“It was to discourage the whole Christian community and quash them and discourage evangelism,” said another source.

The member of the legal committee said he believes that eventually Topal and Tastan will be acquitted. But even if they win the court case, the damage from the publicity war on the church will not be as easy to repair.

“I think everything will stay the same, because the case won’t be reported in the news,” he said. “The issue was not about whether these two were guilty or not. When this first broke out it was in the news for days. When it is over it will barely make it to a newspaper corner, and we won’t be able to give a message for the public because we don’t wield media power. We comfortably carry our quiet voice, and we will until then.”  

Report from Compass Direct News


One pastor missing, three others reported killed in past month.

COCHABAMBA, Bolivia, November 4 – Christians in Colombia are anxious to learn the fate of pastor William Reyes, missing since Sept. 25, even as three other pastors have gone missing.

Reyes, a minister of the Light and Truth Inter-American Church and member of the Fraternity of Evangelical Pastors of Maicao (FRAMEN, Fraternidad de Ministros Evangélicos de Maicao), left a meeting in Valledupar, Cesar, at 10 a.m. that morning heading home to Maicao, La Guajira. He never arrived.

Family members and fellow ministers fear that Reyes may have been murdered by illegal armed groups operating in northern Colombia. Since March of this year, FRAMEN has received repeated threats from both the leftist Revolutionary Armed Forces of Colombia (FARC) and right-wing paramilitary units.

Abduction is another possibility. Often criminals hold their victims for weeks or months before contacting family members to demand ransom, a tactic designed to maximize the anxiety of the victim’s loved ones before proceeding with ransom negotiations.

In the past month, three other Christian pastors were reportedly killed in separate incidents across the country. According to Pedro Acosta of the Peace Commission of the Evangelical Council of Colombia (CEDECOL, Consejo Evangélico de Colombia), two ministers died in the northern Caribbean region and a third in Buenaventura on the Pacific coast.

At press time, members of the Peace Commission’s Documentation and Advocacy team, which monitors cases of political violence and human rights abuse, were traveling in those areas to verify the identities of the victims and circumstances of the killings.


Demand for Action

On Oct. 4, churches organized a public demonstration to protest the disappearance of Reyes. Thousands of marchers filled the streets of Maicao to demand his immediate return to his family. The FRAMEN-sponsored rally featured hymns, sermons and an address from Reyes’s wife, Idia.

Idia Reyes continues to work as secretary of FRAMEN while awaiting news of her husband. The couple has three children, William, 19, Luz Mery, 16, and Estefania, 9.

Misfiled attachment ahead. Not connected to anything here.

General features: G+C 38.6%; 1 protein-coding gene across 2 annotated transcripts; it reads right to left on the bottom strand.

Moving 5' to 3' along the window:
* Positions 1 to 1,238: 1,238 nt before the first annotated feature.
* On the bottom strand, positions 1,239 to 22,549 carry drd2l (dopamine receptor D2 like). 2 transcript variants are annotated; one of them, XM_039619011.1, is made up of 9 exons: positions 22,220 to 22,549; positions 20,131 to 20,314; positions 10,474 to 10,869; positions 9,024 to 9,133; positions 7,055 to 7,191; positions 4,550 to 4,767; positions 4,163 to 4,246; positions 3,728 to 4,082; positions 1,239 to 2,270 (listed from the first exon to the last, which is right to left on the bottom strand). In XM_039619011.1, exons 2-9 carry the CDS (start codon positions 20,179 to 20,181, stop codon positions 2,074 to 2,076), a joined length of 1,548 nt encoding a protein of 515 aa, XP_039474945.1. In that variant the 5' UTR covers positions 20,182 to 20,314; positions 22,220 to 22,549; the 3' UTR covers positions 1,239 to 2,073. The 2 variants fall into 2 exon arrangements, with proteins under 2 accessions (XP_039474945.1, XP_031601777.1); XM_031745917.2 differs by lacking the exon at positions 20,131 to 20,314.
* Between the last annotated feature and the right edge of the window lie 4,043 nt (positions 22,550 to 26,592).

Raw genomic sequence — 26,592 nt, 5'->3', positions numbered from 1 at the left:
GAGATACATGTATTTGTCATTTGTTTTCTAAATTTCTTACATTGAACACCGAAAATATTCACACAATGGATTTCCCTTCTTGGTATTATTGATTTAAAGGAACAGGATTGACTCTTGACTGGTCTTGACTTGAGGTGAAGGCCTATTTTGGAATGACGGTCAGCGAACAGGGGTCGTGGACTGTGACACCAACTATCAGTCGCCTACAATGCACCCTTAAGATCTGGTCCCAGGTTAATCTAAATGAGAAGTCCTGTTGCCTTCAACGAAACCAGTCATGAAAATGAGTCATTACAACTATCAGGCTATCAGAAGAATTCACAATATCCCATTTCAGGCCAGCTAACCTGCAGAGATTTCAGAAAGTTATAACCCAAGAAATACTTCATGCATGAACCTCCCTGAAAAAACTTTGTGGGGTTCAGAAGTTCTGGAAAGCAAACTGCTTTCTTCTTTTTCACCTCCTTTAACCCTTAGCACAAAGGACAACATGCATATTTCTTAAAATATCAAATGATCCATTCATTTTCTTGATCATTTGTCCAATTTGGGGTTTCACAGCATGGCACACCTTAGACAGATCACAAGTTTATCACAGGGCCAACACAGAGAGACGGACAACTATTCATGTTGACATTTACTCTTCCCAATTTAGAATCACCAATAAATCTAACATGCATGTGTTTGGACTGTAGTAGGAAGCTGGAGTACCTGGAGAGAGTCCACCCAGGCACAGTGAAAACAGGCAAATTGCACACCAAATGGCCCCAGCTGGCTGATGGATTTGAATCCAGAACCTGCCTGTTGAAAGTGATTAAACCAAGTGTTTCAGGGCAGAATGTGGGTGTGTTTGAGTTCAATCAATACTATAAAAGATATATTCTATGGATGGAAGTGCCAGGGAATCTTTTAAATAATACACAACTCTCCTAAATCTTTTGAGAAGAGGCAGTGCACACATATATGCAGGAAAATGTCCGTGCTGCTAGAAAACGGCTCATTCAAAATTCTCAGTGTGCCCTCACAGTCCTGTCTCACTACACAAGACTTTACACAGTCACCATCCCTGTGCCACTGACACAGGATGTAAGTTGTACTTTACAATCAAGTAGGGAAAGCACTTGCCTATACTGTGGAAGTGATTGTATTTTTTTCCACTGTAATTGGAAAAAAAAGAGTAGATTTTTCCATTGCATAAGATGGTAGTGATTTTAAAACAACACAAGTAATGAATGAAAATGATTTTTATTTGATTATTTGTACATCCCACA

CEDECOL and Justapaz, a Mennonite Church-based organization that assists violence victims, launched a letter-writing campaign to draw international attention to the case and request government action to help locate Reyes.

“We are grateful for the outpouring of prayer and support from churches in Canada, the United States, Sweden and the United Kingdom,” stated an Oct. 26 open letter from Janna Hunter Bowman of Justapaz and Michael Joseph of CEDECOL’s Peace Commission. “Human rights violations of church people and of the civilian population at large are ongoing in Colombia. Last year the Justapaz Peace Commission program registered the murder of four pastors and 22 additional homicides of lay leaders and church members.”

Some of those killings may have been carried out by members of the Colombian Armed Forces, according to evidence emerging in recent weeks. Prosecutors and human rights groups have released evidence that some military units abduct and murder civilians, dress their bodies in combat fatigues and catalogue them as insurgents killed in battle.

According to an Oct. 29 report in The New York Times, soldiers commit the macabre murders for the two-fold purpose of “social cleansing” – the extrajudicial elimination of criminals, drug users and gang members – and to gain promotions and bonuses.

The scandal prompted President Alvaro Uribe to announce on Wednesday (Oct. 29) that he had dismissed more than two dozen soldiers and officers, among them three generals, implicated in the murders.

Justapaz has documented the murder of at least one evangelical Christian at the hands of Colombian soldiers. José Ulises Martínez served in a counterinsurgency unit until two years ago, but left the army “because what he had to do was not coherent with his religious convictions,” according to his brother, pastor Reinel Martínez.

Martínez was working at a steady job and serving as a leader of young adults in the Christian Crusade Church in Cúcuta on Oct. 29, 2007, when two acquaintances still on active duty convinced him to go with them to Bogotá to request a pension payment from the army. He called his girlfriend the following day to say he had arrived safely in the capital.

That was the last she or his family heard from him.

Two weeks later, Martínez’s parents reported his disappearance to the prosecutor’s office in Cúcuta. The ensuing investigation revealed that on Oct. 1, 2007, armed forces officers had presented photographs of Martinez’s body dressed in camouflage and identified as a guerrilla killed in combat. Later the family learned that Martínez was killed in Gaula, a combat zone 160 kilometers (100 miles) northeast of Bogotá.

Such atrocities threaten to mar the reputation of Colombia’s Armed Forces just as the military is making remarkable gains against the FARC and other insurgent groups. Strategic attacks against guerrilla bases eliminated key members of the FARC high command in 2008. A daring July 2 rescue of one-time presidential candidate Ingrid Betancourt and 14 other high-profile FARC hostages was greeted with jubilation around the world.

Yet in Colombia’s confused and convoluted civil war, Christians are still targeted for their role in softening the resolve of both insurgent and paramilitary fighters.

“I believe preventative security measures must be taken in order to protect victims from this scourge that affects the church,” Acosta said in reference to the ongoing threats to Colombian Christians. “In comparison to information from earlier [years], the cases of violations have increased.”

Report from Compass Direct News